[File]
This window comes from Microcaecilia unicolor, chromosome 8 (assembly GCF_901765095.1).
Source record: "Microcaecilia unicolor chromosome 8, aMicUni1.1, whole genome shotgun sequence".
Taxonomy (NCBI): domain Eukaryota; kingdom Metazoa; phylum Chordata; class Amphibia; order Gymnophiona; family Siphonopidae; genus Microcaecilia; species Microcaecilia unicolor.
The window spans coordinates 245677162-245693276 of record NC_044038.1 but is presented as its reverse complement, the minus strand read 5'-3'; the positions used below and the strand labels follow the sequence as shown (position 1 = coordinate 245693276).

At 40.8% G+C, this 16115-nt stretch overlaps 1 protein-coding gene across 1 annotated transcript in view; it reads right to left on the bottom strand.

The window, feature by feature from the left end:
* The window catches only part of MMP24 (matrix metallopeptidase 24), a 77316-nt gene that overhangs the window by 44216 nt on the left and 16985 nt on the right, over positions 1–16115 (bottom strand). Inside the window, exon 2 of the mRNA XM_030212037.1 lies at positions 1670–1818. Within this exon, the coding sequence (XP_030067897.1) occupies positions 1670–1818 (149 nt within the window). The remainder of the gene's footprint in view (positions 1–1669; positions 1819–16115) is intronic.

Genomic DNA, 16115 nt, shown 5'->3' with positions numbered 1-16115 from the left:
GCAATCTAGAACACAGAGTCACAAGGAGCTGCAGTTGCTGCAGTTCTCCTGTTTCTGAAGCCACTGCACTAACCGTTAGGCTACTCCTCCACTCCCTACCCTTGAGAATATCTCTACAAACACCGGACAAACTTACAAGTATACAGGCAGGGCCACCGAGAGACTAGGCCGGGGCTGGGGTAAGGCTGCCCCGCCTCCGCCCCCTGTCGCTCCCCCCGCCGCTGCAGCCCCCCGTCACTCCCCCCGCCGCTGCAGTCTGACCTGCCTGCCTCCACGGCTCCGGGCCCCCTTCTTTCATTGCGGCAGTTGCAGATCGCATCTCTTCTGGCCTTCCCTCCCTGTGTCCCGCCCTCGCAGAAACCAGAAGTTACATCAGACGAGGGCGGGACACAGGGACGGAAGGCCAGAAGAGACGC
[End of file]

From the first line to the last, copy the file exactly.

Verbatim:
This window comes from Microcaecilia unicolor, chromosome 8 (assembly GCF_901765095.1).
Source record: "Microcaecilia unicolor chromosome 8, aMicUni1.1, whole genome shotgun sequence".
Taxonomy (NCBI): domain Eukaryota; kingdom Metazoa; phylum Chordata; class Amphibia; order Gymnophiona; family Siphonopidae; genus Microcaecilia; species Microcaecilia unicolor.
The window spans coordinates 245677162-245693276 of record NC_044038.1 but is presented as its reverse complement, the minus strand read 5'-3'; the positions used below and the strand labels follow the sequence as shown (position 1 = coordinate 245693276).

At 40.8% G+C, this 16115-nt stretch overlaps 1 protein-coding gene across 1 annotated transcript in view; it reads right to left on the bottom strand.

The window, feature by feature from the left end:
* The window catches only part of MMP24 (matrix metallopeptidase 24), a 77316-nt gene that overhangs the window by 44216 nt on the left and 16985 nt on the right, over positions 1–16115 (bottom strand). Inside the window, exon 2 of the mRNA XM_030212037.1 lies at positions 1670–1818. Within this exon, the coding sequence (XP_030067897.1) occupies positions 1670–1818 (149 nt within the window). The remainder of the gene's footprint in view (positions 1–1669; positions 1819–16115) is intronic.

Genomic DNA, 16115 nt, shown 5'->3' with positions numbered 1-16115 from the left:
GCAATCTAGAACACAGAGTCACAAGGAGCTGCAGTTGCTGCAGTTCTCCTGTTTCTGAAGCCACTGCACTAACCGTTAGGCTACTCCTCCACTCCCTACCCTTGAGAATATCTCTACAAACACCGGACAAACTTACAAGTATACAGGCAGGGCCACCGAGAGACTAGGCCGGGGCTGGGGTAAGGCTGCCCCGCCTCCGCCCCCTGTCGCTCCCCCCGCCGCTGCAGCCCCCCGTCACTCCCCCCGCCGCTGCAGTCTGACCTGCCTGCCTCCACGGCTCCGGGCCCCCTTCTTTCATTGCGGCAGTTGCAGATCGCATCTCTTCTGGCCTTCCCTCCCTGTGTCCCGCCCTCGCAGAAACCAGAAGTTACATCAGACGAGGGCGGGACACAGGGACGGAAGGCCAGAAGAGACGC